Monalisa Smiles

Acclaimed as “the best known, the most visited, the most written about, the most sung about, the most parodied work of art in the world“, The Mona Lisa is a half-length portrait of a sitting woman by the the most famous Italian artist Leonardo da Vinci.


The painting, thought to be a portrait of Lisa Gherardini, the wife of wealthy Florentine silk merchant Francesco del Giocondo, is in oil on a white Lombardy poplar panel, and is believed to have been painted between 1503 and 1506. Leonardo may have continued working on it as late as 1517. It was acquired by King Francis I of France and is now the property of the French Republic, on permanent display at the Louvre Museum in Paris since 1797.


The painting is thought to have been commissioned for the new home of Lisa and Francesco, and to celebrate the birth of their second son, Andrea. The Italian name for the painting, La Gioconda, means “jocund” (“happy” or “jovial”) or, literally, “the jocund one”, a pun on the feminine form of Lisa’s married name, “Gioconda”. In French, the title La Joconde has the same meaning. The title of the painting, which is known in English as Mona Lisa, comes from Mona in Italian, a polite form of address originating as ma donna – similar to Ma’amMadam, or my lady in English. This became madonna, and its contraction mona. The model’s name was , Lisa del Giocondo. Hence Mona Lisa



The secret behind Mona Lisa’s enigmatic smile – One of the charms of the world’s most famous painting is that she appears radiant one moment and then serious and sardonic the next.  Her smile has repeatedly been a subject of many, greatly varying, interpretations. Many researchers have tried to explain why the smile is seen so differently by people. The explanations range from scientific theories about human vision to curious supposition about Mona Lisa’s identity and feelings. the art experts often refer to a painting technique called sfumato, which was developed by Da Vinci which means “vanished” or “smoky,” implying that the portrait is ambiguous and blurry, leaving its interpretation to the viewer’s imagination. This technique uses a subtle blend of tones and colors to produce the illusion of form, depth and volume. For me, Mona Lisa’s famous smile is a visual representation of the idea of happiness. period.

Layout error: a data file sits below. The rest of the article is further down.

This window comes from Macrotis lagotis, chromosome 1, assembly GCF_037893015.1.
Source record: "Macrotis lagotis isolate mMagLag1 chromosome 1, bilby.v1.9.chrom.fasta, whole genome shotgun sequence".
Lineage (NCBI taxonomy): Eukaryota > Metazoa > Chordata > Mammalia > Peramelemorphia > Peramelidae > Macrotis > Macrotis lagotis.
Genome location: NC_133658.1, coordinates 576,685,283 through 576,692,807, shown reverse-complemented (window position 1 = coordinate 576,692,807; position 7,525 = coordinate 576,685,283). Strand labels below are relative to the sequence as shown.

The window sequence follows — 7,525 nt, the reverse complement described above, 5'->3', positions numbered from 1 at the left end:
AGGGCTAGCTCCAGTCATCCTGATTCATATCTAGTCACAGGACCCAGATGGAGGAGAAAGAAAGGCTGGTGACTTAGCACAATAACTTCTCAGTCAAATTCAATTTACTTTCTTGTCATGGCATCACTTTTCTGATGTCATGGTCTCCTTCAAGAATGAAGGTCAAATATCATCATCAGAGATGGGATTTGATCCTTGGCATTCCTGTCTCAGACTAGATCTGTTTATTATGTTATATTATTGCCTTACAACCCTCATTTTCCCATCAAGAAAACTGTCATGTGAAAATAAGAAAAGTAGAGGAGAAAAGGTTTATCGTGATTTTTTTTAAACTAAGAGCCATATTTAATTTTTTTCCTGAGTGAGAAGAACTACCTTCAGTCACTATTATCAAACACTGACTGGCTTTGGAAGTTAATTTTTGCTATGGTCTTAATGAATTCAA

Another long-standing mystery of the painting is why Mona Lisa has only very faint eyebrows and apparently does not have any eyelashes. The most realistic explanation is over time, the details have faided.


Today the Mona Lisa is considered the most famous painting in the world, but until the 20th century, Mona Lisa was one among many and not the “most famous painting” as it is now termed. Once part of the king’s collection, the Mona Lisa was among the very first artworks to be exhibited in Louvre, which became a national museum after the French Revolution. According to stats, more than 80 percent of the people who come to Paris and to the Louvre, only want to see the Mona Lisa .

Before the 1962–63 tour, the painting was assessed for insurance at $100 million. Indexed for inflation, trust it be closet a billion $ today. To see the Mona Lisa, head straight for the 13th-15th century Italian paintings section (on the first floor) in the Denon Wing.


Expect a crowd of people elbowing their way close to the painting and mind your bags and pockets from the pickpocketeers



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